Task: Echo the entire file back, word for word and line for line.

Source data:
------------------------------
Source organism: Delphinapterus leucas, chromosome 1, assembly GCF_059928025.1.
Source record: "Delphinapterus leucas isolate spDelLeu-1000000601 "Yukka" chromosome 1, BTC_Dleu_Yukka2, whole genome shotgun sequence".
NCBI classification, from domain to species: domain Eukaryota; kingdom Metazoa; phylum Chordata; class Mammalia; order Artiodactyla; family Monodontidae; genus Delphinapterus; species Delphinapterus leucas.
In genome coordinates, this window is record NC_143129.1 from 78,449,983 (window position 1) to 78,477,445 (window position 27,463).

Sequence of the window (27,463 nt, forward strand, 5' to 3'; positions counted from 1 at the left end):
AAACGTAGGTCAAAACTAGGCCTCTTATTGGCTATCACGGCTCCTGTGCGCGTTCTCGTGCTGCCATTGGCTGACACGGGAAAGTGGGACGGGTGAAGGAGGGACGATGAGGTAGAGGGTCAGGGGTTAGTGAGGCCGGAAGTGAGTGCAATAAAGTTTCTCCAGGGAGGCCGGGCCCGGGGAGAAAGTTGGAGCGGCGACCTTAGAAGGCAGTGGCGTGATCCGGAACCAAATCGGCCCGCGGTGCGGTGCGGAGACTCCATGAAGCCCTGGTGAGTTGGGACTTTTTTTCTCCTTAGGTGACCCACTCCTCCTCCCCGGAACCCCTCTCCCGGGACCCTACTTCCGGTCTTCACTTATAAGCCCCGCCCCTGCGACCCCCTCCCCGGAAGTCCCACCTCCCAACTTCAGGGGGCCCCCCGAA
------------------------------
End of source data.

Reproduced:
Source organism: Delphinapterus leucas, chromosome 1, assembly GCF_059928025.1.
Source record: "Delphinapterus leucas isolate spDelLeu-1000000601 "Yukka" chromosome 1, BTC_Dleu_Yukka2, whole genome shotgun sequence".
NCBI classification, from domain to species: domain Eukaryota; kingdom Metazoa; phylum Chordata; class Mammalia; order Artiodactyla; family Monodontidae; genus Delphinapterus; species Delphinapterus leucas.
In genome coordinates, this window is record NC_143129.1 from 78,449,983 (window position 1) to 78,477,445 (window position 27,463).

Sequence of the window (27,463 nt, forward strand, 5' to 3'; positions counted from 1 at the left end):
AAACGTAGGTCAAAACTAGGCCTCTTATTGGCTATCACGGCTCCTGTGCGCGTTCTCGTGCTGCCATTGGCTGACACGGGAAAGTGGGACGGGTGAAGGAGGGACGATGAGGTAGAGGGTCAGGGGTTAGTGAGGCCGGAAGTGAGTGCAATAAAGTTTCTCCAGGGAGGCCGGGCCCGGGGAGAAAGTTGGAGCGGCGACCTTAGAAGGCAGTGGCGTGATCCGGAACCAAATCGGCCCGCGGTGCGGTGCGGAGACTCCATGAAGCCCTGGTGAGTTGGGACTTTTTTTCTCCTTAGGTGACCCACTCCTCCTCCCCGGAACCCCTCTCCCGGGACCCTACTTCCGGTCTTCACTTATAAGCCCCGCCCCTGCGACCCCCTCCCCGGAAGTCCCACCTCCCAACTTCAGGGGGCCCCCCGAA